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Local News

  • Shelbyville Police Reports

    Drunken Driving

    Raymond J. Holland, 39, of Shelbyville, was arrested Oct. 12 at Mack Walters and Village Plaza and charged with DUI first offense, disregarding a stop sign and first-degree possession of a controlled substance.

    Gabino Chavez Diaz, 34, of Shelbyville, was arrested Oct. 12 at Westley Apartments and charged with DUI and no operator's license.

    Other traffic offenses

    Walter Ramos, 24, of Shelbyville, was arrested Oct. 10 on Midland Trail, and charged with no operator's license, forgery and identity theft.

  • Shelby native out boosting Obama

    May 7 -- graduate from the University of Kentucky.

    May 8 -- go to work for Barack Obama's presidential campaign.

    Fate doesn't always offer much downtime, but such a vigorous schedule fits right inside Alise Marshall's comfort zone.

    At just 23 years old, Marshall has already worked in three different states in the last five months - Kentucky, Georgia and now Michigan -- as she busily contributed to the Barack Obama campaign as a field organizer.

  • Shelby County Grand Jury Indictments

    David Mosqueda of Louisville was indicted for tampering with physical evidence, second-degree possession of a controlled substance, possession of a controlled substance not in the original container, DUI first offense and reckless driving.

    Christopher Rozell of Shelbyville was indicted for first-degree fleeing or evading police, first-degree wanton endangerment, operating on a suspended license, carrying a concealed deadly weapon, reckless driving, DUI first offense, failure to wear a seat belt, failure to stop at a stop sign and improper start of a parked motor vehicle.

  • Jury finds 'Hoodie Bandit' guilty - 10-year sentence recommended for Chandler

    A Shelby County jury found Kenneth W. Chandler Jr. of Shelbyville guilty Tuesday of seven counts of robbery and recommended 10 years in prison.

    Chandler, dubbed the "Hoodie Bandit," robbed seven area businesses last year that spanned Shelby and Jefferson counties, including the Dollar General Store, a Shell service station, Pizza Hut and Subway.

    The jury deliberated only three hours to find Chandler guilty of first-degree robbery in six of the crimes and second-degree robbery in the seventh.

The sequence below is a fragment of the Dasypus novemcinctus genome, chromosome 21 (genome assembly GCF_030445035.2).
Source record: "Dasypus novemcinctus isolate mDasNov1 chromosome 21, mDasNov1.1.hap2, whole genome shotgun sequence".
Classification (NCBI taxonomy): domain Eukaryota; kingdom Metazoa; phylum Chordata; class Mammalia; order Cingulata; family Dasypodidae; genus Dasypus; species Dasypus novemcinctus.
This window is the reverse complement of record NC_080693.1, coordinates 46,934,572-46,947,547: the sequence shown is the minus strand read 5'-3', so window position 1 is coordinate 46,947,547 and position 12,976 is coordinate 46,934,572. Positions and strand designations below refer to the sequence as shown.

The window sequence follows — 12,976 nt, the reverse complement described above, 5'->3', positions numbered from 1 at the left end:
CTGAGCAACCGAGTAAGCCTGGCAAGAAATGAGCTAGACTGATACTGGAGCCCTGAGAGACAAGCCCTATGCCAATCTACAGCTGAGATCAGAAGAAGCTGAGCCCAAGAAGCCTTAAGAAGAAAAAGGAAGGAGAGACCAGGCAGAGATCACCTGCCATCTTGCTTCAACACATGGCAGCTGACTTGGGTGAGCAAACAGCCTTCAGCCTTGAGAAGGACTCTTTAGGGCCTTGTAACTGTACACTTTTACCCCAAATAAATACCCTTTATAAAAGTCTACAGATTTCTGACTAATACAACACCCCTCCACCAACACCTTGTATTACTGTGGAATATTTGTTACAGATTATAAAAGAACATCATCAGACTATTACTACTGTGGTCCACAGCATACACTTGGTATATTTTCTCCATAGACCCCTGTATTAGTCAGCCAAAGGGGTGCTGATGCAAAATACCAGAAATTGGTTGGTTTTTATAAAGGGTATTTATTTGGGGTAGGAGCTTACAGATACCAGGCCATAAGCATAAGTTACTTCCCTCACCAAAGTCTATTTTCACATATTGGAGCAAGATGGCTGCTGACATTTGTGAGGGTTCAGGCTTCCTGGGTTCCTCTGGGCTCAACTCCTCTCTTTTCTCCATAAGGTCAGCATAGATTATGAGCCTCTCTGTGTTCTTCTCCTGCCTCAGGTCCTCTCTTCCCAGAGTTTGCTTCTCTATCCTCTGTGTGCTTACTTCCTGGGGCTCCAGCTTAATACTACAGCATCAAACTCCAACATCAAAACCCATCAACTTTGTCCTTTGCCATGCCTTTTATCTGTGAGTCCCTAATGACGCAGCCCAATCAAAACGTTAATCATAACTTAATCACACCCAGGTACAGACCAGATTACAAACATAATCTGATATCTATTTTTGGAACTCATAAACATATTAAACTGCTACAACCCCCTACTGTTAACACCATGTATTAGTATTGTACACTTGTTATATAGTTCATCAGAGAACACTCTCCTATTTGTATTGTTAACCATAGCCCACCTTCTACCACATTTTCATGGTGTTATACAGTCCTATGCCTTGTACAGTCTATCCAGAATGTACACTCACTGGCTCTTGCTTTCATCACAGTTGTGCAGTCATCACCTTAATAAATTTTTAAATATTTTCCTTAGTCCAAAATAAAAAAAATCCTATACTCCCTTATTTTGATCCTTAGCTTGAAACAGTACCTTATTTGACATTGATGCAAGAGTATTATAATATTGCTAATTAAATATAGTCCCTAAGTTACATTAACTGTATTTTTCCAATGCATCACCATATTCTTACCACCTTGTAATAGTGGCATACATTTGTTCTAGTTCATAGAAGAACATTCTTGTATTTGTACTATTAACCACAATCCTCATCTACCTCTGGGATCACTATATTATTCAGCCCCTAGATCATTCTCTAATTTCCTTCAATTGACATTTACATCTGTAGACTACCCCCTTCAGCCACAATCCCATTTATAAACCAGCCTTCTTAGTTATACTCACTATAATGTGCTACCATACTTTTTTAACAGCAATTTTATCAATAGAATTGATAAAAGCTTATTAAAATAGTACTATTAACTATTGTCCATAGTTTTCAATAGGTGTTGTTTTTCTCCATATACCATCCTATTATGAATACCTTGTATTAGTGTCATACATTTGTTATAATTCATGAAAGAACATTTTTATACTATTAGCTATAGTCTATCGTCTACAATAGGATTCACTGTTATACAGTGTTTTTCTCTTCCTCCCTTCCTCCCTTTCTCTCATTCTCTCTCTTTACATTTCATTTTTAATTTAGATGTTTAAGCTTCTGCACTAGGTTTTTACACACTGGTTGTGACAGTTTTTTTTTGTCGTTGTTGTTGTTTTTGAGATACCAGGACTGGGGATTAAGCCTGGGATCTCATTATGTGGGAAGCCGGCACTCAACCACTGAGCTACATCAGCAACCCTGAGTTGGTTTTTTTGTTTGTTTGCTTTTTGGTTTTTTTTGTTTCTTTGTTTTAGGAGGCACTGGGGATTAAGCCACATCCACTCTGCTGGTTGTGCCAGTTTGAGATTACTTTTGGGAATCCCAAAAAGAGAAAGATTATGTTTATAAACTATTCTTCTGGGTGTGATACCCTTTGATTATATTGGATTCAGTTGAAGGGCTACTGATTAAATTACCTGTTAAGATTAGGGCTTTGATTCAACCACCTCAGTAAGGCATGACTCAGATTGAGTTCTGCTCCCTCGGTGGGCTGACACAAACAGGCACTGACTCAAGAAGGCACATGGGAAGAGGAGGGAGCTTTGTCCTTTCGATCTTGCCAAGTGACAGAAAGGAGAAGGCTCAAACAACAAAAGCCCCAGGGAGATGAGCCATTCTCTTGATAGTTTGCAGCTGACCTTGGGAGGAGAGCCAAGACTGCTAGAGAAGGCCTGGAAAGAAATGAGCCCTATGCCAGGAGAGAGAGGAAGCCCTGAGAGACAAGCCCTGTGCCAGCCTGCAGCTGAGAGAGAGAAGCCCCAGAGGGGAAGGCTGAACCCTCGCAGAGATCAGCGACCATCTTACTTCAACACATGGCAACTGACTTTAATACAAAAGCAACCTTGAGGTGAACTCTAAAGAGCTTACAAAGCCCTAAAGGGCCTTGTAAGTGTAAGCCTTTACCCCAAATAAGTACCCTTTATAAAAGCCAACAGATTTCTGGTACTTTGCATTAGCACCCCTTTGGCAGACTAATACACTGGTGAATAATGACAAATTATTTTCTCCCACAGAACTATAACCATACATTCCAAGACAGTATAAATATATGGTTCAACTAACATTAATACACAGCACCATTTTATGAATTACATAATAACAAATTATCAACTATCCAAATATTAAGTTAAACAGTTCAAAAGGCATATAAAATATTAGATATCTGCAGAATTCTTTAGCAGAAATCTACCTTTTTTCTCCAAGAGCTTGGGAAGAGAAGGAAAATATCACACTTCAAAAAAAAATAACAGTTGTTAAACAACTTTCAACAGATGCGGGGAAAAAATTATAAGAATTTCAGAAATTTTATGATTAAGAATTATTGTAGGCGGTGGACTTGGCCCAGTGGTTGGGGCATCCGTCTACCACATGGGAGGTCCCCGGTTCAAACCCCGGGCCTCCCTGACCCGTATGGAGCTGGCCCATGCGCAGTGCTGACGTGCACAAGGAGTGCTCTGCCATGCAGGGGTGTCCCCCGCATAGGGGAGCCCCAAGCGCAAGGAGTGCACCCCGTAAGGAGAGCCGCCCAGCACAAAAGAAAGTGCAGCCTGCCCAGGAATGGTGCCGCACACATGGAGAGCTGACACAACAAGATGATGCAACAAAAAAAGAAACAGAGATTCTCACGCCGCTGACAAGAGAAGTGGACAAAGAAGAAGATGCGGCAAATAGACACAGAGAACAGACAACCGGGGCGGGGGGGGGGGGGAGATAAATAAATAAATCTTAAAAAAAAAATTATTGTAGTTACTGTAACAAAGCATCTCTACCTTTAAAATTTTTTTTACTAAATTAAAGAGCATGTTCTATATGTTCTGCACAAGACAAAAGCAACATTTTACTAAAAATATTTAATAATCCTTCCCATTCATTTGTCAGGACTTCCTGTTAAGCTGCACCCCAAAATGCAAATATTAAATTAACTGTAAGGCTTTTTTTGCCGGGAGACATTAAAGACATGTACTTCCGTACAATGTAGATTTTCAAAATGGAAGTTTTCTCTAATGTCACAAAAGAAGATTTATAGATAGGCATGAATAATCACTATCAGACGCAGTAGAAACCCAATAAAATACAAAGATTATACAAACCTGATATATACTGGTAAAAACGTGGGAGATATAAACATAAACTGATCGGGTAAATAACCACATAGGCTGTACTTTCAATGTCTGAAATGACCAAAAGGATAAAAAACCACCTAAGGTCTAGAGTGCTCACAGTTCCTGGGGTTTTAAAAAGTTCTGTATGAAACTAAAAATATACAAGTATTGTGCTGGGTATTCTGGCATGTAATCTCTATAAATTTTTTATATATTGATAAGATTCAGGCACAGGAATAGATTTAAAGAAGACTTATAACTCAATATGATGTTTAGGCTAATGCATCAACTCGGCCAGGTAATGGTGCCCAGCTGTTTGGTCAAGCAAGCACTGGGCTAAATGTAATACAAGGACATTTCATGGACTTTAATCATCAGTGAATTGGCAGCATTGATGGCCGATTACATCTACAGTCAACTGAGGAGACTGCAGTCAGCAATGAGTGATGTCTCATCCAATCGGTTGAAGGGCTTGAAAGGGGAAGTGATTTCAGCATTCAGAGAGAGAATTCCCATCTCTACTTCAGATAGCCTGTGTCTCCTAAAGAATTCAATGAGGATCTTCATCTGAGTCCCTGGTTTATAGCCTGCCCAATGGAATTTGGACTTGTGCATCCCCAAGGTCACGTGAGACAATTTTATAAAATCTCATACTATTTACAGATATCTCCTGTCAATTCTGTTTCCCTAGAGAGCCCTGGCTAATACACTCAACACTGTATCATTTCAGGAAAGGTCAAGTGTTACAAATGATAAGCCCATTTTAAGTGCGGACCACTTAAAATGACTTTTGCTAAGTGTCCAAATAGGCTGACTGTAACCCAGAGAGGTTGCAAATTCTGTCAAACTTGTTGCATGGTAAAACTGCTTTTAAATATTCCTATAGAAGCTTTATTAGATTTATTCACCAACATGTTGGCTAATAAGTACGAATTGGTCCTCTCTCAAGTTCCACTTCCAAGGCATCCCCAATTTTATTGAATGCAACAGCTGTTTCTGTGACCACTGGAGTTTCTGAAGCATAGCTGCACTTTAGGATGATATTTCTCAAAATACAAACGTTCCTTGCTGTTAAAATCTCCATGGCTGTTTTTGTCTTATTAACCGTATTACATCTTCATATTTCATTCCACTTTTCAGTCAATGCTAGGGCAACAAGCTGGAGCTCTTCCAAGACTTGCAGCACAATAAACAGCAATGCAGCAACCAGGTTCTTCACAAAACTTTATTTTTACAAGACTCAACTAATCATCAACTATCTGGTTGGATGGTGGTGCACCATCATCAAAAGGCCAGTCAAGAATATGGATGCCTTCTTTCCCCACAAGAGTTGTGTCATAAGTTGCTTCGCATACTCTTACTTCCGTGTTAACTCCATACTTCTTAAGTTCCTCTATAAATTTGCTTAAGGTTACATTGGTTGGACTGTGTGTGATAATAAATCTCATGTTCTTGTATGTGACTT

• All signs point to elections

    Just as falling leaves sprinkle about Shelbyville to signify the arrival of autumn, political campaign signs are beginning to pepper the city, indicating that Election Day is approaching.

    Seven candidates are vying for six spots on the Shelbyville City Council. And with Nov. 4 drawing near, the hopefuls are actively spreading their names and listening to the concerns of the people of Shelbyville.

    Council members are elected on a non-partisan basis every two years, and the Mayor is elected to a 4-year term.

  • Auto Pointe to shut down

    One of Shelbyville's biggest car dealerships is driving off the lot and out of business: Auto Pointe of Shelbyville will close its doors Oct. 31.

    Owner Matt Fetter said a plummeting economy has made buying and selling automobiles difficult.

    "It's the economy," he said. "We are suffering from it just like everyone else."

    Auto Pointe, which sells pre-owned vehicles of all makes and models at 200 Boone Station Road, has been in the community since January 2005.

  • Drug advisory council saved by grant

    A local agency dedicated to preventing drug abuse has received a grant that will allow it to continue to operate.

    Terry Graney, treasurer and board member of the Shelby County Drug/Alcohol Advisory Council, Inc., said the council has received a $125,000 Drug Free Communities federal grant, renewable for five years, bringing the total grant amount to $625,000.

    This funding will allow the non-profit organization to hire some staff members, including a director-without which continued operation would be impossible, Graney said.

  • Hospital named in law suit

    Jewish Hospital Shelbyville has now been added to the list of parties being sued by a Waddy man who says his penis was amputated by mistake last fall.

    Phillip Seaton, 61, and his wife, Deborah, filed suit Oct. 7 in Shelby County Circuit Court against the hospital where the surgery was performed last October.

    Seaton has previously filed suit against the doctor who performed the surgery, Dr. John Patterson, the anesthesiologist, Dr. Oliver James, as well as Commonwealth Urology, PSC, in Frankfort, which employs Patterson.

  • Officials reviving human rights commission

    Officials from the county's three governments plan to resuscitate a local human rights commission that has been inactive for more than a decade.

    Shelby County Judge-Executive Rob Rothenburger, Shelbyville Mayor Tom Hardesty and Simpsonville Mayor Steve Eden said they will appoint members to a human rights commission board that will serve as a local adjunct of the Kentucky Human Rights Commission. The state rights commission is charged with enforcing the state's Civil Rights Act, which forbids discrimination in employment, housing and public accommodations.

  • County gets FEMA grant for windstorm damage

    Shelby County will be one of 33 counties in Kentucky to receive federal aid to clean up after last month's windstorm.

    Local Disaster and Emergency Services officials said the county will receive $154,000 from the U.S. Department of Homeland Security's Federal Emergency Management Agency (FEMA) because of the downed trees, roof damage and other destruction caused when the remnants of Hurricane Ike brought 70-mile-per-hour winds to the county on Sept. 14.